It was while I was on my morning walk singing All the Single Ladies to the cows in the front paddock that I heard it.
There is little in this world that will send the prickle of terror up your spine like the clacking of a magpie in your ear.
I had just reached the "uh uh oh, uh uh oh, uh uh oh, uh uh oh" - you know it, don't say you don't - when the magpie swooped.
My "uh uh oh" turned into an "uh uh aaaaaahhhh", sending me scuttling up the path more like Quasimodo than Beyonce.
It was in that moment, with one arm waving madly in the air and my body bent to protect the softer bits, that I saw red. I also saw a streak of black and white as the villain flew away, but the red remained.
This year, this damned rotten year. I might have used another word.
I had already altered my morning route. Through trial and error I discovered two lots of protective feathered parents down the road to the right, and another pair down the road to the left. In a step I have not had to take in seven years, I changed my routine to walking laps of the long driveway.
And now this. Would I have to walk on our own driveway, throwing in the occasional token jog, wearing one of those dorky helmets with cable ties sticking out of it?
It was the final straw. Drought, pandemic, unaccountable tragedies, the endless Donald Trump monologue, whales casting themselves on the sand, and now this.
A bloody magpie.
Had I threatened its chicks? No. Had I hurled stones at its nest? No.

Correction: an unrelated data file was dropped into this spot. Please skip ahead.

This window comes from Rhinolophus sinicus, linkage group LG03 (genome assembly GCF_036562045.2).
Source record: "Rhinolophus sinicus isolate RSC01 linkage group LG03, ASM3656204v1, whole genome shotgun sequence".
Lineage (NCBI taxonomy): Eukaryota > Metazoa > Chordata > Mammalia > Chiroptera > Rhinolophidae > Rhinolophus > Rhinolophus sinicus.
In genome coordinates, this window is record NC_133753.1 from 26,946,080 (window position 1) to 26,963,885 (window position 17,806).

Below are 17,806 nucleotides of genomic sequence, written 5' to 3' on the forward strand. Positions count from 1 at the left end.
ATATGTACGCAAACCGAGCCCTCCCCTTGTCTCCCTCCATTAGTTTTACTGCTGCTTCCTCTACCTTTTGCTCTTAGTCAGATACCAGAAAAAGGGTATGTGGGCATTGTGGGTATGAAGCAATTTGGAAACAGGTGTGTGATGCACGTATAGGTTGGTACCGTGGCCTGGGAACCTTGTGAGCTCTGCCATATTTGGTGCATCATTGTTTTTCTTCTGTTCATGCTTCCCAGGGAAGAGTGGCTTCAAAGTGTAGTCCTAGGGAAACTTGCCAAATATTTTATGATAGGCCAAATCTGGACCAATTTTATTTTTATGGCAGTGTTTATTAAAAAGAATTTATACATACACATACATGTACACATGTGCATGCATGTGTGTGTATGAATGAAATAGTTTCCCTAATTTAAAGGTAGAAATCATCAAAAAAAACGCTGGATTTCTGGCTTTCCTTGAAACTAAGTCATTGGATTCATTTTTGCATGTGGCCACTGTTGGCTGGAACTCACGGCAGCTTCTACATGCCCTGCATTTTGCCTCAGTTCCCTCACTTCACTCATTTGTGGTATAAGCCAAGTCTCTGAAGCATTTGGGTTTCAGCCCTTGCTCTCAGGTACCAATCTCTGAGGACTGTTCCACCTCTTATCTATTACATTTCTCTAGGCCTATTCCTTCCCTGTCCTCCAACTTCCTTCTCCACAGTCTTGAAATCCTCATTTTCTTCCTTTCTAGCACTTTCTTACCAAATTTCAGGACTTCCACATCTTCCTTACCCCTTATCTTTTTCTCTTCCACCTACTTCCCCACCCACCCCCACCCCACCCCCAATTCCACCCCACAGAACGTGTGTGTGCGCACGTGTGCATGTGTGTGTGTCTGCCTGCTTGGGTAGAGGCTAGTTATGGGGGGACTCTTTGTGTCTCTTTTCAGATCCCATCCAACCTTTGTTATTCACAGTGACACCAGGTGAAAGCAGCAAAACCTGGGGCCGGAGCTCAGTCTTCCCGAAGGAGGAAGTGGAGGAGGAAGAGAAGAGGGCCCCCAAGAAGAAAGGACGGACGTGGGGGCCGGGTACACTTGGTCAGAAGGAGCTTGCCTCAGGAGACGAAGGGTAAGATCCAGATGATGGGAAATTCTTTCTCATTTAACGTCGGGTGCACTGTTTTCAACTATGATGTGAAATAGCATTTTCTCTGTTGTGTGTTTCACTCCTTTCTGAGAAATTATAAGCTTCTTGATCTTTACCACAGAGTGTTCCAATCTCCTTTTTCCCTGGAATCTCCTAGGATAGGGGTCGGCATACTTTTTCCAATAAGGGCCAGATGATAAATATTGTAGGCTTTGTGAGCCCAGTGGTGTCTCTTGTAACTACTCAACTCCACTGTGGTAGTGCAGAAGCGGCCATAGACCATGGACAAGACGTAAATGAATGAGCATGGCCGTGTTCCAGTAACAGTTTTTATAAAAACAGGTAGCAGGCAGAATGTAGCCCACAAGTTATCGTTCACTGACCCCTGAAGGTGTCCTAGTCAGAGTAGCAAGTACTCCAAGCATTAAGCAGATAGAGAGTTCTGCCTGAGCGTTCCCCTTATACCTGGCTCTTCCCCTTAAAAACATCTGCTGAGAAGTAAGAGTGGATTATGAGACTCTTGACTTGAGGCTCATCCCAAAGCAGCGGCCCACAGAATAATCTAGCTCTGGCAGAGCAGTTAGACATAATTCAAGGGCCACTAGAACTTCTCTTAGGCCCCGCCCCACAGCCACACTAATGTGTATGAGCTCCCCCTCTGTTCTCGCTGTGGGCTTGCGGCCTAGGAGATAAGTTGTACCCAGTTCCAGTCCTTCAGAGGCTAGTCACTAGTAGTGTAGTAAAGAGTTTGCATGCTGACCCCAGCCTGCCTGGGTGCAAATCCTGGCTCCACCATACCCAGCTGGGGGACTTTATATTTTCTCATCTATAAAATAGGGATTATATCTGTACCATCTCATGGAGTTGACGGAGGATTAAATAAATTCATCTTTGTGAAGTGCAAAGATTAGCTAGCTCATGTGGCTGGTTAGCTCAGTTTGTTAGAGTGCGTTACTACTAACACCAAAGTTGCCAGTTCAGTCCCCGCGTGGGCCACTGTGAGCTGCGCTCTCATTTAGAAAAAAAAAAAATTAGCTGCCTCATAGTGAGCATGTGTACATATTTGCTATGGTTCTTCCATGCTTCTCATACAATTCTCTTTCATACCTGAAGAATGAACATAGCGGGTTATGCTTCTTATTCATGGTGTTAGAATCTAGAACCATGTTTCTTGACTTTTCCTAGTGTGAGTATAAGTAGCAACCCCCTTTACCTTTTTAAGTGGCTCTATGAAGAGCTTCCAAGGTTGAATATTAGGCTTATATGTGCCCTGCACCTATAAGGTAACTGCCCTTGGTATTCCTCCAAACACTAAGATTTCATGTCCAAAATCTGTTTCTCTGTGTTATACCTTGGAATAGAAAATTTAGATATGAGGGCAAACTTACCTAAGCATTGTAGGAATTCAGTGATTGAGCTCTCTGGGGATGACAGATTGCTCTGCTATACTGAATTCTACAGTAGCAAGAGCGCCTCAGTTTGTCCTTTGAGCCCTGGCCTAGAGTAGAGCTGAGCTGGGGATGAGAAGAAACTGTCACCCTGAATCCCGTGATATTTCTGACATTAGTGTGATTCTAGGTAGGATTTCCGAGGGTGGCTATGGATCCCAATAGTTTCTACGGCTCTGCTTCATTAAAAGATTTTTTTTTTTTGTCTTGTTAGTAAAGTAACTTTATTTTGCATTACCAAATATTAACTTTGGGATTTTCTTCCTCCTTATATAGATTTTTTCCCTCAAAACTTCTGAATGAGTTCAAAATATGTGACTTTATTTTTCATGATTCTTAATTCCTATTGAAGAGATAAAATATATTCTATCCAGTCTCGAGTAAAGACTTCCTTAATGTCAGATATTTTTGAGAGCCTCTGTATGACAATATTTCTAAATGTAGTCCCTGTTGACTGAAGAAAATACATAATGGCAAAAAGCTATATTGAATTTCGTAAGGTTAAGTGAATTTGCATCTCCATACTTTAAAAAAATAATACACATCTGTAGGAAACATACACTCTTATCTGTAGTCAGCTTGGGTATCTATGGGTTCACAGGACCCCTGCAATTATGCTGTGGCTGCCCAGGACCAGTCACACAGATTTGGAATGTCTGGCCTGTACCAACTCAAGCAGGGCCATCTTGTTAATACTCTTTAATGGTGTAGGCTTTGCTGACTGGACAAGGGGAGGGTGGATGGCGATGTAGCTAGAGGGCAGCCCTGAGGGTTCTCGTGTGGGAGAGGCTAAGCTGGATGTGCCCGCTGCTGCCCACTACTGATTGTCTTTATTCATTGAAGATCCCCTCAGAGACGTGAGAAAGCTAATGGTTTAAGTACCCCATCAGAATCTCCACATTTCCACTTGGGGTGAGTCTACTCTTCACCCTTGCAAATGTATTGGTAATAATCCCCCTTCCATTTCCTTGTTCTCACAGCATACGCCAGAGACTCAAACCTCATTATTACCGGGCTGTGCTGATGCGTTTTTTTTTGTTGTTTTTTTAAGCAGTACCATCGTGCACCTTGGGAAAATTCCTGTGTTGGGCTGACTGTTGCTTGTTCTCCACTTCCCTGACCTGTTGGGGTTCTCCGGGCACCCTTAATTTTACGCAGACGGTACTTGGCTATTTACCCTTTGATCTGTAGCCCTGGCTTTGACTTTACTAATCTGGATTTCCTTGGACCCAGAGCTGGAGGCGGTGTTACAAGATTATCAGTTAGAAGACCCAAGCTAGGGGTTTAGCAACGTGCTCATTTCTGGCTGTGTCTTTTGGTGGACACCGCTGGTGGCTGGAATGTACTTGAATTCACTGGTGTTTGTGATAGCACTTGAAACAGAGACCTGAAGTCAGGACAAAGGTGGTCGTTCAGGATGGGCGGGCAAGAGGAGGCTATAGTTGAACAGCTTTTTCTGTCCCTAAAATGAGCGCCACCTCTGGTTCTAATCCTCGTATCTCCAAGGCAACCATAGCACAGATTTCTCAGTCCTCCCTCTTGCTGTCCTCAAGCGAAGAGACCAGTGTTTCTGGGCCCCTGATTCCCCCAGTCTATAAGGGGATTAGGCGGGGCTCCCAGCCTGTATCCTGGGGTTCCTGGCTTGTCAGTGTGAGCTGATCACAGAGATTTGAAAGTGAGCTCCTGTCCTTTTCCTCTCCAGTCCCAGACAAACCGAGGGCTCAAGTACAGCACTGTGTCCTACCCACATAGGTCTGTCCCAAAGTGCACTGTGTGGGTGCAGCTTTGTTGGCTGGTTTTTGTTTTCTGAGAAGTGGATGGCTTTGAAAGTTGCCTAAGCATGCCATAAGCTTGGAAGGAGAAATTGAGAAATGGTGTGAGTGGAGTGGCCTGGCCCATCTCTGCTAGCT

I was minding my own business, communing with the cows, watching dawn turn the paddocks pink and gold.
Enough already. What was going on?
I poured my anger out at the magpie who watched from its tree. I stood there - at a safe distance - and yelled at it and the world. Why were we fed this rubbish about magpies saving lives and palling around with people in need? Purely and simply, this bird wanted to take a piece out of my ear.
Then the wind went out of my sails. I continued my walk up to the gate and stood on the cattle grid, looking down the long, empty road - the road guarded in each direction by clacking beaks.
I turned around and walked home, waving one arm disinterestedly above my head to ward off the watcher in the tree.
This year just feels like that. You are up, you're running, you're boogeying to Beyonce. Then the air is sliced with a clacking threat and you're all boogied out.
Bugger it, it must be time to dig out the bike helmet.
Marie Low is a freelance journalist based in Gunnedah, New South Wales.